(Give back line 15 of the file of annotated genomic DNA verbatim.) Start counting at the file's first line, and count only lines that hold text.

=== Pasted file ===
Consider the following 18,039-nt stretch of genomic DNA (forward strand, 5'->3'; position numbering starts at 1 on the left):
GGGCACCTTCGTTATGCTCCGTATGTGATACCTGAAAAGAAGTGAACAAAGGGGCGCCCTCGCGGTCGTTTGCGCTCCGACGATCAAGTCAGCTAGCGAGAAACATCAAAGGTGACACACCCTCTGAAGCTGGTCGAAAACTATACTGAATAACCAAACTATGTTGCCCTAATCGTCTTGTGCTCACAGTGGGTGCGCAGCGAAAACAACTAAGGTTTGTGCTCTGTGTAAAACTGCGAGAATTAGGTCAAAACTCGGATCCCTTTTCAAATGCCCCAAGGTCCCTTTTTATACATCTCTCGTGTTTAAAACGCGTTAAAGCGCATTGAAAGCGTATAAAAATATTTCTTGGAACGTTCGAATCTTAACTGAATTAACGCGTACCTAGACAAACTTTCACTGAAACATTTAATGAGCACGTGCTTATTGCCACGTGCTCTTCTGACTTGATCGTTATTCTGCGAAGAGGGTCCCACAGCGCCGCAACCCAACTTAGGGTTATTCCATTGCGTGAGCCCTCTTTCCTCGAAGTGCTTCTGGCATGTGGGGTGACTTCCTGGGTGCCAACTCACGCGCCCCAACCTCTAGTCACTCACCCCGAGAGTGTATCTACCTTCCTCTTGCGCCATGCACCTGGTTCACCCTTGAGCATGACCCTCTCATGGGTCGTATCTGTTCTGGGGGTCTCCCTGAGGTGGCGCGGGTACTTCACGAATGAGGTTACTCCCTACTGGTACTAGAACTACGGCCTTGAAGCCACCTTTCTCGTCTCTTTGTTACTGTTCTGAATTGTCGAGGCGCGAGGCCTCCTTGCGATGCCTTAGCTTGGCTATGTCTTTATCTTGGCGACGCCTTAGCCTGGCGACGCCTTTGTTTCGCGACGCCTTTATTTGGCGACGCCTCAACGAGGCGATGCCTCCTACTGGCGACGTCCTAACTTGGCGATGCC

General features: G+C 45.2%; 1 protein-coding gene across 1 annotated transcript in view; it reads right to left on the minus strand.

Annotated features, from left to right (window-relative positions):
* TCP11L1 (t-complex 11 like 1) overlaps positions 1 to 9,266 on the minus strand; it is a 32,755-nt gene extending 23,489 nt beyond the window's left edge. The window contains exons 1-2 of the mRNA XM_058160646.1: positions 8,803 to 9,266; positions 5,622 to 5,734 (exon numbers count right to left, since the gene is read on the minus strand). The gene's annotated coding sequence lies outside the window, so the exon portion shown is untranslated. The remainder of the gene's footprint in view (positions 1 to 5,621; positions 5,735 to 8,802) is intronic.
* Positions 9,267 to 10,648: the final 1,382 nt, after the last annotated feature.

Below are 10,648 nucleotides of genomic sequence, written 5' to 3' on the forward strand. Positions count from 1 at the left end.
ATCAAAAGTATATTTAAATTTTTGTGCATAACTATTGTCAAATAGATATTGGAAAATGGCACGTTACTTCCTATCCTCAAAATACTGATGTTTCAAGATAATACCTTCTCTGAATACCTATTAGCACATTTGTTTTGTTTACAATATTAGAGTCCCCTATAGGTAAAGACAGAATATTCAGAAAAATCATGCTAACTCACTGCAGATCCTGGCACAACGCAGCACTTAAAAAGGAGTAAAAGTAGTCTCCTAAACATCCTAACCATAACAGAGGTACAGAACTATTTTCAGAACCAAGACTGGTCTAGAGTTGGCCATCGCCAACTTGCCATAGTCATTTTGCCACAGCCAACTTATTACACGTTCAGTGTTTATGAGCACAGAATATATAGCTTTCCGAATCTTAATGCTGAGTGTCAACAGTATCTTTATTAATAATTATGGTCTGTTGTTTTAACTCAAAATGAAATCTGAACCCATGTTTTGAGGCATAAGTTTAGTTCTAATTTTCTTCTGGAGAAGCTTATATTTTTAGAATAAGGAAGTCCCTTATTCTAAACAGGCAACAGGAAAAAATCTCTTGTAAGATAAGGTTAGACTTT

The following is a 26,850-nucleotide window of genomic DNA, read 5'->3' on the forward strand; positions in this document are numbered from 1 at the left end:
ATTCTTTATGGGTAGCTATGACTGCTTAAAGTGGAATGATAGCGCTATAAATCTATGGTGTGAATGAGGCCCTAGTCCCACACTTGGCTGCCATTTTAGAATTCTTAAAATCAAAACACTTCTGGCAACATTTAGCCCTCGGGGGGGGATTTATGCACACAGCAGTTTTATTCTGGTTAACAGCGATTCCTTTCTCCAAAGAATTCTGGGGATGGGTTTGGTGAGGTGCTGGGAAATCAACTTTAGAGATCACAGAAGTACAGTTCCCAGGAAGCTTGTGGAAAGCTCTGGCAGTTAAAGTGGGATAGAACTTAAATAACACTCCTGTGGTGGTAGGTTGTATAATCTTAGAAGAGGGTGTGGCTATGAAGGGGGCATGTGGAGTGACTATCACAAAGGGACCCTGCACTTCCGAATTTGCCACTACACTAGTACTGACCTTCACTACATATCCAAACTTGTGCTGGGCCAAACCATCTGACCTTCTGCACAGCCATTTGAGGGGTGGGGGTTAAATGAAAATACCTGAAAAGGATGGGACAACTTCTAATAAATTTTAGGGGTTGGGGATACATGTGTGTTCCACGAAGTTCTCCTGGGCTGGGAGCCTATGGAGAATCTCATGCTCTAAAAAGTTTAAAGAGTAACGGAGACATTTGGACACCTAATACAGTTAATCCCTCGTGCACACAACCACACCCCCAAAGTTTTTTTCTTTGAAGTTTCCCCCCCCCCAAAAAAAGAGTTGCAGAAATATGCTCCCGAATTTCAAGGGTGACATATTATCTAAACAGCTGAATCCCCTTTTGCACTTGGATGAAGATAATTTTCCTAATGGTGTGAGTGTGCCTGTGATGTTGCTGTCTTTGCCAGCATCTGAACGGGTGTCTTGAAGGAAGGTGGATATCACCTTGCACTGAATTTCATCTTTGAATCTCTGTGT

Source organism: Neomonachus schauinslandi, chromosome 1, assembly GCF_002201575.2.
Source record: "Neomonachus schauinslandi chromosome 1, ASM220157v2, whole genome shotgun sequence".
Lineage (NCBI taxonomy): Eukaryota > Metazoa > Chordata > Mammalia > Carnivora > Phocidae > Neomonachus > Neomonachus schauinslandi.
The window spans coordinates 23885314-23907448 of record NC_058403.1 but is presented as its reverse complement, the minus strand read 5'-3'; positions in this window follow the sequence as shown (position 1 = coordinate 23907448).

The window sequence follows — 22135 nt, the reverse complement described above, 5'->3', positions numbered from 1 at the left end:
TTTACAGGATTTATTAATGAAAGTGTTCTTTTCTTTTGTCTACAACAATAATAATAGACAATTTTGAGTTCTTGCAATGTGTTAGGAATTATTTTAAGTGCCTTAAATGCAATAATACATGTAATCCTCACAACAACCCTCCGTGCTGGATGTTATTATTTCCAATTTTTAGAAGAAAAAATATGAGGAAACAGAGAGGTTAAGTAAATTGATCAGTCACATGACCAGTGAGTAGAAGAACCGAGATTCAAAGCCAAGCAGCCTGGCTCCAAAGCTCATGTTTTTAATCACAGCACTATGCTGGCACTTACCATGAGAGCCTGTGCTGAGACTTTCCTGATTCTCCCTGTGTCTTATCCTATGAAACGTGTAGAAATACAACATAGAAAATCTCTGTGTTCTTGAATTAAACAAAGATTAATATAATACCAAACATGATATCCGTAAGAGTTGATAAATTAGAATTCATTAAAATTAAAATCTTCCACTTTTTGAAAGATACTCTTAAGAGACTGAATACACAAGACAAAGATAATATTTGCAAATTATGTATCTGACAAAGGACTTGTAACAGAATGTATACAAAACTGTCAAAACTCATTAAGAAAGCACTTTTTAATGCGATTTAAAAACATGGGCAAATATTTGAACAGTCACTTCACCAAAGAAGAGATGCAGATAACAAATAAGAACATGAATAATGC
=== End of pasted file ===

The window sequence follows — 22135 nt, the reverse complement described above, 5'->3', positions numbered from 1 at the left end: